Last update I mentioned the forthcoming “Upfronts” – one of the most important calendar events for the US television industry. All of the major cable and broadcast networks put on a big jazzy song and dance to show off their new programming before an audience of advertising executives, all in the hope said execs will turn their pockets inside out (or should that be their clients’ pockets..?) Sounds like fun if you work in TV buying, right? Well this year the digi-nerds are getting in on the action, with online video taking the stage in a series of presentations called the Digital Content “NewFronts” in New York City from April 19th to May 2nd, part of an effort to get the industry talking about new and exciting web content.
While clearly conceived as a way to mimic TV upfronts, the first Digital NewFronts are expected to play out a little differently. Participants like Hulu, Vevo, AOL, Yahoo, YouTube and Microsoft, hope to get into the minds of brands and agencies when they’re opening their check books for TV buys – and I quite literally mean checks, they love those things over here – urging them to think bigger, earlier, about digital content. Some want to make overt pitches against TV. I read an Ad Age article in the lead up to the NewFronts where the sales chief of Vevo said; “We’re going way ahead of the broadcast upfronts and really challenging brands to shift the dollars to where the eyeballs are today, not where they were yesterday.” It is true that the digital upfronts have arrived as TV viewing continues to fragment. While more people are watching television overall, the biggest shows reach smaller audiences. Another Ad Age article (it was a hot topic!) ponders whether ‘TV’ is simply a state of mind, suggesting that instead of thinking about TV dollars moving to online where the eyeballs are headed, should we really be thinking about TV dollars staying where they are and online becoming TV? Ok, I just confused myself typing that! But that’s really the crux of the Digital Content NewsFronts, and the question hanging in the air as big digital media players packed in the crowds to unveil revised online video strategies, new longer-form exclusive for web content, and new premium channels. They want marketers to think about digital programming in the same way they do TV.
I’m actually on ‘vacation’ when the event kicks-off, enjoying the 100-degree heat (reminder, I’m using Fahrenheit over here) at the Coachella music festival in Palm Springs. I return to NYC early morning on Thursday April 26th to a mass of emails and a reminder that I accepted an invitation to the MTV Upfront that night. I’m a little rock-starred out and ready for a night in, but figure I should go as it will give me a good benchmark from which to assess how the YouTube event plays out the following week… also PepsiCo clients are going so I’d better make an appearance! Arriving at Beacon Theater in the Upper West Side the atmosphere is buzzing with people are arriving in busloads and milling about on the red carpet. If the signs in flashy neon lights didn’t say ‘MTV Upfront 2012’ you could easily be forgiven for thinking we’d just arrived at the Emmy Awards. It really was a spectacle from start to finish, with MTV making serious use of its access to reality TV and rock stars: Snooki from Jersey Shore took the stage in wedge heels and a mini-maternity dress to promote her new show, the pop-rock trio Fun played its ubiquitous single ‘We Are Young’, and Alicia Keys closed the night with a mini-set that included a never-before-performed song and her hit ‘Streets of New York’ (aka ‘Empire State of Mind, Part II’). Pinch myself NY moment #227!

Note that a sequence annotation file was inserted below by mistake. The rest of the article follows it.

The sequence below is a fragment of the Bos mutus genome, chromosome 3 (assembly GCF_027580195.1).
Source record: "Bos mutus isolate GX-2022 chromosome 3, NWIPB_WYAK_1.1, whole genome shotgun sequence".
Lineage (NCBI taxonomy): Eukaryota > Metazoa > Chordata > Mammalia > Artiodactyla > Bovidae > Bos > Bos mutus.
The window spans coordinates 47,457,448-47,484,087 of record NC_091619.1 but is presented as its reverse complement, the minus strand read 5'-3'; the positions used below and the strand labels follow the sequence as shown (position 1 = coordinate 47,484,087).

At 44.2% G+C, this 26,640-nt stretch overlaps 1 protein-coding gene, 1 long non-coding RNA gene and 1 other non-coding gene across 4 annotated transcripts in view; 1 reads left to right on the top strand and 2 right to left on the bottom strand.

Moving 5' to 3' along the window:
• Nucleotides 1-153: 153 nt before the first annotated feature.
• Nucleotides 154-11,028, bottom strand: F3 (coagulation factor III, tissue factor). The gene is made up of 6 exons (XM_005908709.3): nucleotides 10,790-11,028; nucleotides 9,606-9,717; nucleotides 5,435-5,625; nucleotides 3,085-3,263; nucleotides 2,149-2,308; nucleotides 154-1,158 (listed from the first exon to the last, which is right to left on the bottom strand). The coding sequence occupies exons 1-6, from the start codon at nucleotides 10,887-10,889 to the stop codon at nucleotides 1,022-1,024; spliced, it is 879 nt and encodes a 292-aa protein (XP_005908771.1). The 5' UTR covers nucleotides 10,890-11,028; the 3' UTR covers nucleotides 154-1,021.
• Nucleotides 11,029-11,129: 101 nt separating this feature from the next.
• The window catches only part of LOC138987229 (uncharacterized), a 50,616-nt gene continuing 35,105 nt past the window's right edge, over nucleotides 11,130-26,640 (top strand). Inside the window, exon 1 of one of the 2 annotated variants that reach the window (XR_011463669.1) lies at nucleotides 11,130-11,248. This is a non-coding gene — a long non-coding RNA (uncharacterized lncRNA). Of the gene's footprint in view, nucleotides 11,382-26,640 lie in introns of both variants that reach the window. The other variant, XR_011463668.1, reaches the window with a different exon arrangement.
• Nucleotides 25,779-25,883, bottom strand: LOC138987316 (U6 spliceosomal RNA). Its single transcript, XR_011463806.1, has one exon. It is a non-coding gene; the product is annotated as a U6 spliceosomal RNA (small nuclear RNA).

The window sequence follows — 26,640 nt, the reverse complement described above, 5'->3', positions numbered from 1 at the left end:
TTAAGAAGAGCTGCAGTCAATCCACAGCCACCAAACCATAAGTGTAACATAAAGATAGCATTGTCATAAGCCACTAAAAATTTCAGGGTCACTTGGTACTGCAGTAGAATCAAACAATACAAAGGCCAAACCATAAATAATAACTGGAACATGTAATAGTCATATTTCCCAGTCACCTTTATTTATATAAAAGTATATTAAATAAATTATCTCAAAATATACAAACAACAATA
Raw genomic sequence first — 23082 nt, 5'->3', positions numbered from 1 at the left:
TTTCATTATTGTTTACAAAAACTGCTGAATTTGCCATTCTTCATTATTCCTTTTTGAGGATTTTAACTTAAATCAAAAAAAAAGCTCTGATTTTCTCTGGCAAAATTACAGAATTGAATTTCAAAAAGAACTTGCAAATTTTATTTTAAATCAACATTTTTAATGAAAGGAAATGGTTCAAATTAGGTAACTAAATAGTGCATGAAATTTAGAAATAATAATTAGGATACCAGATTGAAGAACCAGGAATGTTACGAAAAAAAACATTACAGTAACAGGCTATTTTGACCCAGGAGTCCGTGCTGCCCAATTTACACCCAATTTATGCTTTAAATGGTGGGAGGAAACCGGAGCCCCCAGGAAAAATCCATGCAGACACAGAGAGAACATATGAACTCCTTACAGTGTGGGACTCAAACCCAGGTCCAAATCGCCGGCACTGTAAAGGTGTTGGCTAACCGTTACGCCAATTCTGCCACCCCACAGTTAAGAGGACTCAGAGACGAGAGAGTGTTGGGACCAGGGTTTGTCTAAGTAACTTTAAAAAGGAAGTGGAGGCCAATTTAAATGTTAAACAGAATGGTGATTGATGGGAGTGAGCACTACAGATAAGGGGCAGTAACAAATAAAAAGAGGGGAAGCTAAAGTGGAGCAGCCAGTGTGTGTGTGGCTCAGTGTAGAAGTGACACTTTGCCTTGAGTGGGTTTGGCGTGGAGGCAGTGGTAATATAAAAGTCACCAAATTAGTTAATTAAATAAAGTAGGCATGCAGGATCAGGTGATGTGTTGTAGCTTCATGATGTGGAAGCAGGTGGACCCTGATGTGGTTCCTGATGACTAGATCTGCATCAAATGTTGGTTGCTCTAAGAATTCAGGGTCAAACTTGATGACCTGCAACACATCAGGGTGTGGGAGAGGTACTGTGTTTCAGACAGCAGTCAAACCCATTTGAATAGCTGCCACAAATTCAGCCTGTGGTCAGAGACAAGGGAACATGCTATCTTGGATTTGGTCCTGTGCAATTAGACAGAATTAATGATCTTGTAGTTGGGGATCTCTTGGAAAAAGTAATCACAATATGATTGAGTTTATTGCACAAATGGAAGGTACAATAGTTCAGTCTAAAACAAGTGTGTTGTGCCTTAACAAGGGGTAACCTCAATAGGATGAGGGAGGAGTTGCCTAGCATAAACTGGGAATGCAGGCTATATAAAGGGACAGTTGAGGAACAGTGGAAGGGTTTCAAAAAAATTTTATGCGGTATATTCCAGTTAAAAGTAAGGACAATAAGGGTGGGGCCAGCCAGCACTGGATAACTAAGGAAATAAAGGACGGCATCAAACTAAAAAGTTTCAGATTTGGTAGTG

Now that I’ve given you a taste of a real live cable TV upfront, let me get back to the Digital NewFront debut. There were a lot of predictions about what the these presentations would reveal, with a couple of the overarching themes being that the gaps in quality and length between web video and TV are set to collapse. Below is quick summary of a few of the actual headlines…
- Hulu – after generating $420 million in revenue in 2011, Hulu confirmed that they would be investing these dollars into original programming
- Vevo – unveiled a slate of new original programming and production partners focused on extending their music core into lifestyle content
- AOL – announced they would sell video ads using gross ratings points provided by Nielsen, the same currency used to buy TV. Converting to GRPs will be a first among publishers, which mostly sell video based on views or impressions
- Yahoo – hoping to support their new positioning as the “premier digital media company,” Yahoo announced several content deals covering comedy, sci-fi, news and men’s interest
- YouTube – reiterated plans to offer and promote dozens of channels of original programming that will produce 25 hours of new material every day. American Express, AT&T and Unilever were announced as launch partners
I was there to witness YouTube’s big announcements, finding myself at the Beacon Theatre yet again for the star-studded show on Wednesday May 2nd. Among others there was Jay-Z, Flo Rida and the Neon Trees, Pharrell Williams, Julia Stiles and Google executive chairman Eric Schmidt. Despite some awkward technical glitches YouTube put on a command performance in their presentation, however it lacked cohesiveness, not surprising given that they’re launching “one hundred channels” of content. Jay-Z’s surprise performance of ‘Empire State of Mind’ (OMG!) at the end of the night was more than enough to leave me completely awestruck. Since there were plenty of smartphones in the house it didn’t take long for a video of his performance to appear on YouTube… I posted mine on Facebook. Shhhh!
I’ll be happy to share more details when I’m Sydney-side again very soon!